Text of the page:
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The pioneers in the enterprise of the Wesleyan Mission to the South African Kaffirs were WILLIAM SHAW and WILLIAM SHEPSTONE. They entered Kaffirland together in the year 1823. In 1873– half a century afterwards—they met in the spirit-world. William Shaw died in England, on December 4th, 1872, after a career varied in its outward circumstances, but brightening with “ the honour that cometh from God” down to the very end. Of him I need not say more, as a history of his connection with the noble work which he began and superintended has already appeared. William Shepstone, after moving on a somewhat lower plane, and in a narrower sphere, than the “ brother beloved ” whom he always delighted to honour, died on his last mission-station, on the 26th of May, 1873, just fifty years after he first crossed the Great Fish River, to assist in founding the first Wesleyan Mission among the wild tribes of Amaxosa that bordered on the eastern frontier of the Cape Colony. His work, from its commencement to its close, was strictly missionary work. Although an edifying English preacher, he never took a Colonial Circuit; but lived and died among the native tribes, to whose highest interests he had unreservedly devoted himself.

Mr. Shepstone came from the neighbourhood of Bristol. His father filled a responsible situation as overseer of some mining operations. His mother was a superior woman, of much intelligence and piety; and her interest in the religious welfare of her children was rewarded by the Divine blessing upon them.

The family were originally connected with the Church of England; but, on their removal to Westbury, William, the youngest son, was attracted to the Wesleyan services, experienced thorough conversion to God, and at once, with other young men likeminded, gave himself to the work of doing good. He formed one of a com


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pany of youths who were accustomed to meet privately in the Wesleyan chapel, to “ search the Scriptures,” to pray for each other, and to exercise their gifts of mutual exhortation. At that time he could not have been more than seventeen or eighteen years of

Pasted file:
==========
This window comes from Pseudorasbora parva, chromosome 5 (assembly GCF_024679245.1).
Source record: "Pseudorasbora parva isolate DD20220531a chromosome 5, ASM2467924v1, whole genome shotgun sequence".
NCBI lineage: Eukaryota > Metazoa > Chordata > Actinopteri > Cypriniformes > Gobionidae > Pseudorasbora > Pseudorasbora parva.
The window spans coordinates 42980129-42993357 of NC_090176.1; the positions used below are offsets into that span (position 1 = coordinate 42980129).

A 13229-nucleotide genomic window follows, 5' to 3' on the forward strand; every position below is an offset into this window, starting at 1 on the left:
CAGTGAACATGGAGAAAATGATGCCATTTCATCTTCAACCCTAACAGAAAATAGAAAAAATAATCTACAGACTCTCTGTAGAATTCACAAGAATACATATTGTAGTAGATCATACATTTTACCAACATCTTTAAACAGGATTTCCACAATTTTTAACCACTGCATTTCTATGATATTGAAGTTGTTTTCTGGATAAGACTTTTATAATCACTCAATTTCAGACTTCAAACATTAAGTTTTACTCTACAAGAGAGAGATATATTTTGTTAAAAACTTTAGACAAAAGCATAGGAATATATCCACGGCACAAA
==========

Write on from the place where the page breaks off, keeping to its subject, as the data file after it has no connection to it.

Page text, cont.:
age. He became very useful in the Sunday-school and in prayer-meetings; and was distinguished by his readiness to “every good word and work."

He appears to have learned, at this period, the business of a builder, and to have acquired some knowledge of architecture; and was thus unconsciously preparing himself for a very important branch of his future work in the mission-field.

In the subject of Missions to the heathen he felt a deep interest in early life; and he has said that, when the South African Emigration Scheme was devised, his chief inducement to join it was the hope of being able to do good among the heathen tribes of the African continent.

In 1820 the British settlement of Albany, in the colony of the Cape of Good Hope, was commenced. It was formed of parties of emigrants from various counties of the United Kingdom. Mr. Shepstone, then a young married man, joined “the Bristol Party," and cast in his lot among the four thousand settlers who exchanged the cold and gloomy winters of England and Scotland for the sunny skies of South Africa.

The days were dark in England in more senses than one. The reaction after the close of the great French war,—& succession of bad harvests,-great commercial depression,-and the growing destitution of the lower classes as the natural result, made thousands upon thousands willing to embrace the Government offers, and ready to brave the unknown dangers of even African regions to escape from present ills. Had the scheme been on a more extensive scale, vastly greater results might have been realised, and many actual perils averted, which the small band of colonists was not strong enough to meet.

A voyage to the Cape was then a more formidable affair than at present. There was no Cunard line of steamers, offering to contract for a passage in eighteen days. The usual weary three months in the old " transports " had to be endured, together with the close packing and coarse fare that were in keeping with the tediousness of the voyage.

It came to an end, however. The settlers landed on the then desolate shores of Algoa Bay, travelled a hundred and thirty miles in the slow-paced ox-wagons of the Dutch Boers, and reached at last the district allotted for the settlement.

Mr. Shepstone's location was in a picturesque region. Hill